Huawei aims to topple Samsung and Apple in five years

by: John DyeFebruary 21, 2016

OEM of the year 2015 - Huawei

Huawei might not be a household name in the United States, but the Chinese company is the third largest smartphone seller in the world behind Samsung and Apple. Today Richard Yu, the head of device business, said that he believes Huawei could be number one in just five years.

“We are quite late in the U.S. market,” Yu confessed. And it’s true. To date, the company has only played a small role on U.S. soil, moving a paltry number of phones through online sales. If they really want to take the states, they’ll have to secure partnerships with the country’s major carriers, an endeavor they hope to make progress in over the course of 2016. The goal is to have Huawei products sold through one of the big four by the end of the year.

mate8-6p-thumbSee also: Huawei Mate 8 vs Nexus 6P16

While some may scoff at Huawei’s intention to become the leading name in the smartphone industry, a little context may make the naysayers a little more hesitant. As Yu pointed out during a meeting in Barcelona this weekend, “Four years ago, no one knew who we were. Even in China.” The company has vaulted to the upper echelons of the mobile world in just a few short years. Although the path gets steeper and the air thinner at these heights, Huawei may just have the momentum to carry themselves all the way to the top.

huawei mate 8 vs nexus 6p aa (3 of 23)

However, the company faces challenges in addition to the sheer size of its competitors. The global market for smartphones has been cooling as of late, largely due to an oversaturation of the market – especially in China. Yu says they aren’t afraid and that there is still room for growth.

The company believes they already have very solid products and that there’s a market for them, but that a lack of brand recognition is hindering their advancement. Once that hurdle is overcome, Huawei expects to become the number two smartphone seller by 2019 at the latest and the number one by 2021.

What do you think of this Chinese mobile giant’s ambitions to overtake Samsung and Apple? A possible world-rocker for the industry, or just a pipe dream? Let us know your opinion in the comments below!

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  • RacerRick55

    I had an Ascend Mate 2, one of the best phones I’ve ever used, 4000 mAh battery and 6.1 inch screen were the 2 high points. Wish it had Band 12(700MHz)….if it did, I’d still be using it.

  • SnakeSplitskin

    Nah. This market is going to change over time so it’s debatable whether they can do it. They had a winner with the Nexus 6P hardware but that wouldn’t have been the case if the Huawei name didn’t get to share the name plate with the Nexus brand. It would have been just another Chinese manufactured phone if it wasn’t also a Nexus phone.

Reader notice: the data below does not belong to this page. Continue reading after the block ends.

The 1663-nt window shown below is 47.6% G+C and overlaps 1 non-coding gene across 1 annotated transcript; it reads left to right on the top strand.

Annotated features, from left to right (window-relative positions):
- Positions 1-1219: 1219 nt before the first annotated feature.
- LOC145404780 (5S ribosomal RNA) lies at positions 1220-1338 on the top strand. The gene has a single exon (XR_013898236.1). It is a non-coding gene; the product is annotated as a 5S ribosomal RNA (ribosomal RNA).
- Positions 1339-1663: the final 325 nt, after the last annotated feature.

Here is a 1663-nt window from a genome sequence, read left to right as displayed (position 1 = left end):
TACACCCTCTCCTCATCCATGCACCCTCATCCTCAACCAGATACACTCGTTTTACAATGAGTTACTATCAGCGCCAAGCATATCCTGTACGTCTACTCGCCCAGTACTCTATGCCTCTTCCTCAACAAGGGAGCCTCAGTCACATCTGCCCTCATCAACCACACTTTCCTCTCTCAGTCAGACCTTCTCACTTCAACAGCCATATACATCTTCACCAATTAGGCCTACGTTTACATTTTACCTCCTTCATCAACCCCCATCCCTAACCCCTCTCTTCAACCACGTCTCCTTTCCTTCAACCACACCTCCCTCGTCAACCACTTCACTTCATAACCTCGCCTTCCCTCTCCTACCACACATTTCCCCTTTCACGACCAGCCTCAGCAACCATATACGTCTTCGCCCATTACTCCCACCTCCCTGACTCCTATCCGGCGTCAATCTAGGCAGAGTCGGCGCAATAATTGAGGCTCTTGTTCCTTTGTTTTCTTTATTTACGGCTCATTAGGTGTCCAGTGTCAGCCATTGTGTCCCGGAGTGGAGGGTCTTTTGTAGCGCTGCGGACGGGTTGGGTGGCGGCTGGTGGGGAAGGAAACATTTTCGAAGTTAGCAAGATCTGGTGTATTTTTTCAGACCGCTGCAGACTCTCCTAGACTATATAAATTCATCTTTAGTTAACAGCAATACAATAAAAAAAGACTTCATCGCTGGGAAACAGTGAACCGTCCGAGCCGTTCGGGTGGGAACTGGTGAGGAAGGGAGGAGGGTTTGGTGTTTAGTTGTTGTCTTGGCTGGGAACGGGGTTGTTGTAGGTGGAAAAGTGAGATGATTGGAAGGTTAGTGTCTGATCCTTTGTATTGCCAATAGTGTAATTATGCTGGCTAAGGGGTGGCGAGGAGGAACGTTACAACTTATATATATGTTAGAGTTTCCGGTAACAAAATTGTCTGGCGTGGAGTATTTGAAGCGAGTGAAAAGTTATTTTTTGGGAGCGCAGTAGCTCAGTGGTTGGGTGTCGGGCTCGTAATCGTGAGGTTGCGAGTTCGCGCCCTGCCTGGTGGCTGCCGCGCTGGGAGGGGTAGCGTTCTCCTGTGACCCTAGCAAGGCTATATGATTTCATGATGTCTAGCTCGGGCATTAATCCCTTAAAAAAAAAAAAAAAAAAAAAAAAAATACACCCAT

2016 should be an indicator if they have a chance of success in the U.S. market. Any new Huawei phones released in the U.S. this year will still be facing off against the Nexus 6P if it remains on the market. No reason to go with Huawei brand if the 6P is still available.

    • Nadia Al-Belushi

      It’s not about the US anymore. Nowadays, it’s all about the emerging economies/markets around the World. There’s a huge population of people in Africa, South Asia and Southeast Asia that still hasn’t embraced mobile devices. Huawei and other Chinese OEMs are going to flood these emerging markets with cheap and durable products that will be great value for money. That’s what people in those parts of the World want. They’re not looking for brands; they’re looking for something cheap and reliable, and that’s where the Chinese (and possibly Taiwanese) have a huge advantage.

      Huawei is growing in the Middle East as well. A few years ago, I didn’t know anything about this company. Nowadays, I see Huawei handsets almost everywhere I go.

      • SnakeSplitskin

        good point on international sales. Besides, once the emerging markets get their hands on their reliable phones, they will evolve just like every other market and begin to coalesce behind their favorite brand. There will be brands associated with luxury and then there will be the rest of the industry. The brands associated with luxury and status will become the must-have brand. Samsung is scoring well in emerging markets as well but it remains to be
        seen who will eventually become the “must-have” status brand in those markets.

        • Nadia Al-Belushi

          I don’t really think Samsung is seen as a luxury brand in emerging economies, to be honest. In the Middle East, I can safely say that only Apple is seen as a luxury brand. Samsung was lately overtaken by Huawei in the United Arab Emirates and several other countries in the region, if I’m not mistaken. (I read about it more than a month ago.)

          One thing I can say is that, for a lot of third worlders, a smartphone is your only computer. That’s especially true for the South Asian migrants in the Middle East. Their smartphones are everything to them. They’re not luxury goods as much as they’re a necessity for payments, keeping in touch with their families, etc. I see them use more and more Chinese phones these days, most of which are cheap but reliable.

          Those who don’t mind paying big bucks for a luxury phone will most likely go for Apple, but they’re a minority within a minority around here.

          • SnakeSplitskin

            I’m located in the USA and it seems you have more knowledge about these emerging markets than I so I will humbly defer to you. It will be interesting to see which company comes out on top and also interesting to see how quickly these countries develop and move up from their “emerging” status.

  • Sin Falace